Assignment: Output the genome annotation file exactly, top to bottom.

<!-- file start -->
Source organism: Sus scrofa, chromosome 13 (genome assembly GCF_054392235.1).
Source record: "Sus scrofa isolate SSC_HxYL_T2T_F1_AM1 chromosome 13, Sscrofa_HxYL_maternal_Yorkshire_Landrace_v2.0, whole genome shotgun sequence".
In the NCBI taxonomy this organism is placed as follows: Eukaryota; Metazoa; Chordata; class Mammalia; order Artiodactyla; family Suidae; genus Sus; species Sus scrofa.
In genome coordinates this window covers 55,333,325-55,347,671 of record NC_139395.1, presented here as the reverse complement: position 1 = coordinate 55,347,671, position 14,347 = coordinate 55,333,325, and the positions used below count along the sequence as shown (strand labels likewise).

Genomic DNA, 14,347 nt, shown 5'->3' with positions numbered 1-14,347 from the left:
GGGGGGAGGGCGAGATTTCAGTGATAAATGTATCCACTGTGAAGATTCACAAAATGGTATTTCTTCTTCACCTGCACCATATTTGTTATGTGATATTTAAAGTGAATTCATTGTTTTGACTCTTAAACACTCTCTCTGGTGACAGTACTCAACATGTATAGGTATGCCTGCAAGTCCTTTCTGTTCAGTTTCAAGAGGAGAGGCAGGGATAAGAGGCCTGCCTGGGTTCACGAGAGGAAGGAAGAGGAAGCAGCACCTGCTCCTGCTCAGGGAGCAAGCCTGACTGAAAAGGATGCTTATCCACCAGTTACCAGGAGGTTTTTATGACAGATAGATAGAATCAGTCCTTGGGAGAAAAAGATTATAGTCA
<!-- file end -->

Source organism: Sus scrofa, chromosome 13 (genome assembly GCF_054392235.1).
Source record: "Sus scrofa isolate SSC_HxYL_T2T_F1_AM1 chromosome 13, Sscrofa_HxYL_maternal_Yorkshire_Landrace_v2.0, whole genome shotgun sequence".
In the NCBI taxonomy this organism is placed as follows: Eukaryota; Metazoa; Chordata; class Mammalia; order Artiodactyla; family Suidae; genus Sus; species Sus scrofa.
In genome coordinates this window covers 55,333,325-55,347,671 of record NC_139395.1, presented here as the reverse complement: position 1 = coordinate 55,347,671, position 14,347 = coordinate 55,333,325, and the positions used below count along the sequence as shown (strand labels likewise).

Genomic DNA, 14,347 nt, shown 5'->3' with positions numbered 1-14,347 from the left:
GGGGGGAGGGCGAGATTTCAGTGATAAATGTATCCACTGTGAAGATTCACAAAATGGTATTTCTTCTTCACCTGCACCATATTTGTTATGTGATATTTAAAGTGAATTCATTGTTTTGACTCTTAAACACTCTCTCTGGTGACAGTACTCAACATGTATAGGTATGCCTGCAAGTCCTTTCTGTTCAGTTTCAAGAGGAGAGGCAGGGATAAGAGGCCTGCCTGGGTTCACGAGAGGAAGGAAGAGGAAGCAGCACCTGCTCCTGCTCAGGGAGCAAGCCTGACTGAAAAGGATGCTTATCCACCAGTTACCAGGAGGTTTTTATGACAGATAGATAGAATCAGTCCTTGGGAGAAAAAGATTATAGTCA